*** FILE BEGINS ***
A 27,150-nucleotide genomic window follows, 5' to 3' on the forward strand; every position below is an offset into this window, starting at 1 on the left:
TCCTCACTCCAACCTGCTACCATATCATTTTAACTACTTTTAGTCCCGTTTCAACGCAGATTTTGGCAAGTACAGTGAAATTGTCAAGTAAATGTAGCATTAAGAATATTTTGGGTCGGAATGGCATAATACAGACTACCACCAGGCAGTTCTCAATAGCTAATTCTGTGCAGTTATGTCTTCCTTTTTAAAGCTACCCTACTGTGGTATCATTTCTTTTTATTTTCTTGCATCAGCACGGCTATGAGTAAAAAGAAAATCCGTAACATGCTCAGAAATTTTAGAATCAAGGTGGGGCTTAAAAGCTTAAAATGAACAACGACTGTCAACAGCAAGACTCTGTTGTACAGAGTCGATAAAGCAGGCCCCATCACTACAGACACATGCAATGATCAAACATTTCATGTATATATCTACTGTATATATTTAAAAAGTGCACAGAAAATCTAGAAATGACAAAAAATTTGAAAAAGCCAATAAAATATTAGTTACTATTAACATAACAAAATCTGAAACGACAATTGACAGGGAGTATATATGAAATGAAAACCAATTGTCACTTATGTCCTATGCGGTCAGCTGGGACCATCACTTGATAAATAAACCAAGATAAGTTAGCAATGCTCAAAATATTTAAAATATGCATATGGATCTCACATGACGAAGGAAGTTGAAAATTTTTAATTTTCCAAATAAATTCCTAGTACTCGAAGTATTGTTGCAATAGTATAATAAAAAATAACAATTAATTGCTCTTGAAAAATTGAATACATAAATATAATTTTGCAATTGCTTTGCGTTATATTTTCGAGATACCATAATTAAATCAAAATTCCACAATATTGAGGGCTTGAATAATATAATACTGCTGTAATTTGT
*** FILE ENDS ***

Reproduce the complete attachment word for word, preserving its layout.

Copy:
A 27,150-nucleotide genomic window follows, 5' to 3' on the forward strand; every position below is an offset into this window, starting at 1 on the left:
TCCTCACTCCAACCTGCTACCATATCATTTTAACTACTTTTAGTCCCGTTTCAACGCAGATTTTGGCAAGTACAGTGAAATTGTCAAGTAAATGTAGCATTAAGAATATTTTGGGTCGGAATGGCATAATACAGACTACCACCAGGCAGTTCTCAATAGCTAATTCTGTGCAGTTATGTCTTCCTTTTTAAAGCTACCCTACTGTGGTATCATTTCTTTTTATTTTCTTGCATCAGCACGGCTATGAGTAAAAAGAAAATCCGTAACATGCTCAGAAATTTTAGAATCAAGGTGGGGCTTAAAAGCTTAAAATGAACAACGACTGTCAACAGCAAGACTCTGTTGTACAGAGTCGATAAAGCAGGCCCCATCACTACAGACACATGCAATGATCAAACATTTCATGTATATATCTACTGTATATATTTAAAAAGTGCACAGAAAATCTAGAAATGACAAAAAATTTGAAAAAGCCAATAAAATATTAGTTACTATTAACATAACAAAATCTGAAACGACAATTGACAGGGAGTATATATGAAATGAAAACCAATTGTCACTTATGTCCTATGCGGTCAGCTGGGACCATCACTTGATAAATAAACCAAGATAAGTTAGCAATGCTCAAAATATTTAAAATATGCATATGGATCTCACATGACGAAGGAAGTTGAAAATTTTTAATTTTCCAAATAAATTCCTAGTACTCGAAGTATTGTTGCAATAGTATAATAAAAAATAACAATTAATTGCTCTTGAAAAATTGAATACATAAATATAATTTTGCAATTGCTTTGCGTTATATTTTCGAGATACCATAATTAAATCAAAATTCCACAATATTGAGGGCTTGAATAATATAATACTGCTGTAATTTGT